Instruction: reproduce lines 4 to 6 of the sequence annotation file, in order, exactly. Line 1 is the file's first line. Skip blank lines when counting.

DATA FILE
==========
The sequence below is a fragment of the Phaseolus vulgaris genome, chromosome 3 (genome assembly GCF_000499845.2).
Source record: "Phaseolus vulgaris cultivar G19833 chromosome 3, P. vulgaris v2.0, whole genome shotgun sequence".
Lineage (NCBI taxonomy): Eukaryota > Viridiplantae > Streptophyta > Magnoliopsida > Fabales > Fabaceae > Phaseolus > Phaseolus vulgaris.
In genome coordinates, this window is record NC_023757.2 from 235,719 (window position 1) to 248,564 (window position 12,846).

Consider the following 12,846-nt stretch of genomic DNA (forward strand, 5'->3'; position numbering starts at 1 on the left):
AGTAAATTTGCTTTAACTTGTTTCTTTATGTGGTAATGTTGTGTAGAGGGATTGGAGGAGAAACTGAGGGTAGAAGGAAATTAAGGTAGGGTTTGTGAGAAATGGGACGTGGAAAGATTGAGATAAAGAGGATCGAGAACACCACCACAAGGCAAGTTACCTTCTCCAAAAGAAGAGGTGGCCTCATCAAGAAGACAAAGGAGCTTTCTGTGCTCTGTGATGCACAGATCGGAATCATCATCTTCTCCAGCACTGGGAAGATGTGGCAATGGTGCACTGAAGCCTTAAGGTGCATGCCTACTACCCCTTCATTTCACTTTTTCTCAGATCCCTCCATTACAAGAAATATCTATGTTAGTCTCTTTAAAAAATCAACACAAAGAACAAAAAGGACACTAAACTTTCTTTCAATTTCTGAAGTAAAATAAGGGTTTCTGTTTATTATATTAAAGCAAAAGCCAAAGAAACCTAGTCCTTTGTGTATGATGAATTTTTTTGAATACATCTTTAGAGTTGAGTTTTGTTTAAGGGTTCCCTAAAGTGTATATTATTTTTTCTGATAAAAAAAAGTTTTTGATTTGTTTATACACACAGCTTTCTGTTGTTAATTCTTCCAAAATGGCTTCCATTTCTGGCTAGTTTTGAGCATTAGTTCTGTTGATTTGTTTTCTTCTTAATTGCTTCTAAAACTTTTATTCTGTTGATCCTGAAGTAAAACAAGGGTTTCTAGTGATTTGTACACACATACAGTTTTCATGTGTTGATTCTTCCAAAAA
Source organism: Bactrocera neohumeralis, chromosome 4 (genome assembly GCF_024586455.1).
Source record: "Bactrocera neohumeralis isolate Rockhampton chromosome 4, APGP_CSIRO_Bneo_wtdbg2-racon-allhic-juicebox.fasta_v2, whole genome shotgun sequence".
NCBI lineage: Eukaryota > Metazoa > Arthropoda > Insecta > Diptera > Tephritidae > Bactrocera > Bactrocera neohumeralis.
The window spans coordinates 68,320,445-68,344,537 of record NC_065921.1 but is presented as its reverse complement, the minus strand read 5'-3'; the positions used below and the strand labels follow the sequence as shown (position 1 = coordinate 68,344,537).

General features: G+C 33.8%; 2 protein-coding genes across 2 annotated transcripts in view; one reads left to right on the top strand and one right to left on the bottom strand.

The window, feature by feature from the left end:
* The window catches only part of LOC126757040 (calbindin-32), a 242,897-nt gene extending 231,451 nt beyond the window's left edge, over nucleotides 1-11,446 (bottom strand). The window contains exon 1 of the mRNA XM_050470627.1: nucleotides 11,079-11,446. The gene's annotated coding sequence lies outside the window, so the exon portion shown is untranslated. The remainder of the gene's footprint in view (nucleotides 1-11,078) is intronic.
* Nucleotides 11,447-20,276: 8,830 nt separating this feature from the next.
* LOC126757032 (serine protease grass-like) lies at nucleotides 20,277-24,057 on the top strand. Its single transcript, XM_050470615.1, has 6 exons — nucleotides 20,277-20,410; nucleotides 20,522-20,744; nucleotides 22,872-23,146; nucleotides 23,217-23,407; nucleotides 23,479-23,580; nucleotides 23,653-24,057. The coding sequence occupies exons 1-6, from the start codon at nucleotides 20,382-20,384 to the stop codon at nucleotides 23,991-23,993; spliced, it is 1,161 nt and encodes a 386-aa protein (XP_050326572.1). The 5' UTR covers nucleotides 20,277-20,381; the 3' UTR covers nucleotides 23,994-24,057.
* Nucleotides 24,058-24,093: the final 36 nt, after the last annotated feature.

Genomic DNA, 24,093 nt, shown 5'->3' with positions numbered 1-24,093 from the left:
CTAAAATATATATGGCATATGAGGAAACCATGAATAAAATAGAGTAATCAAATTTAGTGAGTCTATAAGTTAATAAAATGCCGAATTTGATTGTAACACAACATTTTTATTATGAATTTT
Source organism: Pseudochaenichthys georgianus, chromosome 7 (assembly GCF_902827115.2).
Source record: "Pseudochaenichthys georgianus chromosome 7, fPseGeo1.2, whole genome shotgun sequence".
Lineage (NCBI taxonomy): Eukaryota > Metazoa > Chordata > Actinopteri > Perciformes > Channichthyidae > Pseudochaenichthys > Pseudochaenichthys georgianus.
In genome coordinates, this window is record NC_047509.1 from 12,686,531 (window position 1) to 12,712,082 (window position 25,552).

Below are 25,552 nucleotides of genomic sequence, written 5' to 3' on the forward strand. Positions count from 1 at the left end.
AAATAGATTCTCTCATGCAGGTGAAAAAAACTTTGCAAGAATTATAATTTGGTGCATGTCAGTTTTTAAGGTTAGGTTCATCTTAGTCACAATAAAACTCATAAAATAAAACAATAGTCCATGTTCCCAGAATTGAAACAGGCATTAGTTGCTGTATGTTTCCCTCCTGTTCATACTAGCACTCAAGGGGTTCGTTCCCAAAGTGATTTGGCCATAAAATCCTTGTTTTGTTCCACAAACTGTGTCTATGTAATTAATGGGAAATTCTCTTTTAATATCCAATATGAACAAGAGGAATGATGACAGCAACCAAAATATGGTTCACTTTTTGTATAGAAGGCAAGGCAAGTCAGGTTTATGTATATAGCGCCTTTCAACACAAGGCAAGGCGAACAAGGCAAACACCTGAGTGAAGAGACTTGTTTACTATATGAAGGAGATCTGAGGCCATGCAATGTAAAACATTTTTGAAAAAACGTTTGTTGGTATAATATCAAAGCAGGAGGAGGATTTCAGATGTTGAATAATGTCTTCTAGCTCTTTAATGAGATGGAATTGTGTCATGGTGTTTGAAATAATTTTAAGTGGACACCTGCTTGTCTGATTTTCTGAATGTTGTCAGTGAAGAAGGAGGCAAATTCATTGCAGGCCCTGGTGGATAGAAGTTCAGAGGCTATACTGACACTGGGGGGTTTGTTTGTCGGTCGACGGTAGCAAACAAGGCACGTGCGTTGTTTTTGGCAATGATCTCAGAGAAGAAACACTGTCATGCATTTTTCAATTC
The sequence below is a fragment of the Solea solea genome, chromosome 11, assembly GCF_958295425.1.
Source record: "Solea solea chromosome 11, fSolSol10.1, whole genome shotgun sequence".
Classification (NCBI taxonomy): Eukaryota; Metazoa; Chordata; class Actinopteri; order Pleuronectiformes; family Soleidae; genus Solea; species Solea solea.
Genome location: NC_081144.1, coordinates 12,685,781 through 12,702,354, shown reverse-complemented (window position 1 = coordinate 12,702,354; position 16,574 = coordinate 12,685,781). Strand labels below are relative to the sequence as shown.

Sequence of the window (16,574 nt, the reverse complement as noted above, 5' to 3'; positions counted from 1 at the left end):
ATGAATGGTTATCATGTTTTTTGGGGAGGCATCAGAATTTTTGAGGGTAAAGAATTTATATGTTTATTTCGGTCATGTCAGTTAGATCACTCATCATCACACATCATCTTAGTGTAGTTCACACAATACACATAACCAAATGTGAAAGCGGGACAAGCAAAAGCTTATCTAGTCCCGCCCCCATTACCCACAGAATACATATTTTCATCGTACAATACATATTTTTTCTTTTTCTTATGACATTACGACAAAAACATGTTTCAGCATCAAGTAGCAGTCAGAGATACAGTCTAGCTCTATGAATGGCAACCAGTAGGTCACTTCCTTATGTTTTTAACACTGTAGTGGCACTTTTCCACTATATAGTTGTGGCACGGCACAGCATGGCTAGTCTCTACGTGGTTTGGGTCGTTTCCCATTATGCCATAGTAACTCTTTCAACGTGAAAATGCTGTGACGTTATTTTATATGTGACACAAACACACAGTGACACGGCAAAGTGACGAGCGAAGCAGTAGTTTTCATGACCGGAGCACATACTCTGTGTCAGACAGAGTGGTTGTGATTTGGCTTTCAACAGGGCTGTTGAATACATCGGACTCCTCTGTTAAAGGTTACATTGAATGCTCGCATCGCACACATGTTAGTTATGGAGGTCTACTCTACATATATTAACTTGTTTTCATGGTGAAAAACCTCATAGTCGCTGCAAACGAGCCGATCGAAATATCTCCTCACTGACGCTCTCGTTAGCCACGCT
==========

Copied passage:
In genome coordinates, this window is record NC_023757.2 from 235,719 (window position 1) to 248,564 (window position 12,846).

Consider the following 12,846-nt stretch of genomic DNA (forward strand, 5'->3'; position numbering starts at 1 on the left):
AGTAAATTTGCTTTAACTTGTTTCTTTATGTGGTAATGTTGTGTAGAGGGATTGGAGGAGAAACTGAGGGTAGAAGGAAATTAAGGTAGGGTTTGTGAGAAATGGGACGTGGAAAGATTGAGATAAAGAGGATCGAGAACACCACCACAAGGCAAGTTACCTTCTCCAAAAGAAGAGGTGGCCTCATCAAGAAGACAAAGGAGCTTTCTGTGCTCTGTGATGCACAGATCGGAATCATCATCTTCTCCAGCACTGGGAAGATGTGGCAATGGTGCACTGAAGCCTTAAGGTGCATGCCTACTACCCCTTCATTTCACTTTTTCTCAGATCCCTCCATTACAAGAAATATCTATGTTAGTCTCTTTAAAAAATCAACACAAAGAACAAAAAGGACACTAAACTTTCTTTCAATTTCTGAAGTAAAATAAGGGTTTCTGTTTATTATATTAAAGCAAAAGCCAAAGAAACCTAGTCCTTTGTGTATGATGAATTTTTTTGAATACATCTTTAGAGTTGAGTTTTGTTTAAGGGTTCCCTAAAGTGTATATTATTTTTTCTGATAAAAAAAAGTTTTTGATTTGTTTATACACACAGCTTTCTGTTGTTAATTCTTCCAAAATGGCTTCCATTTCTGGCTAGTTTTGAGCATTAGTTCTGTTGATTTGTTTTCTTCTTAATTGCTTCTAAAACTTTTATTCTGTTGATCCTGAAGTAAAACAAGGGTTTCTAGTGATTTGTACACACATACAGTTTTCATGTGTTGATTCTTCCAAAAA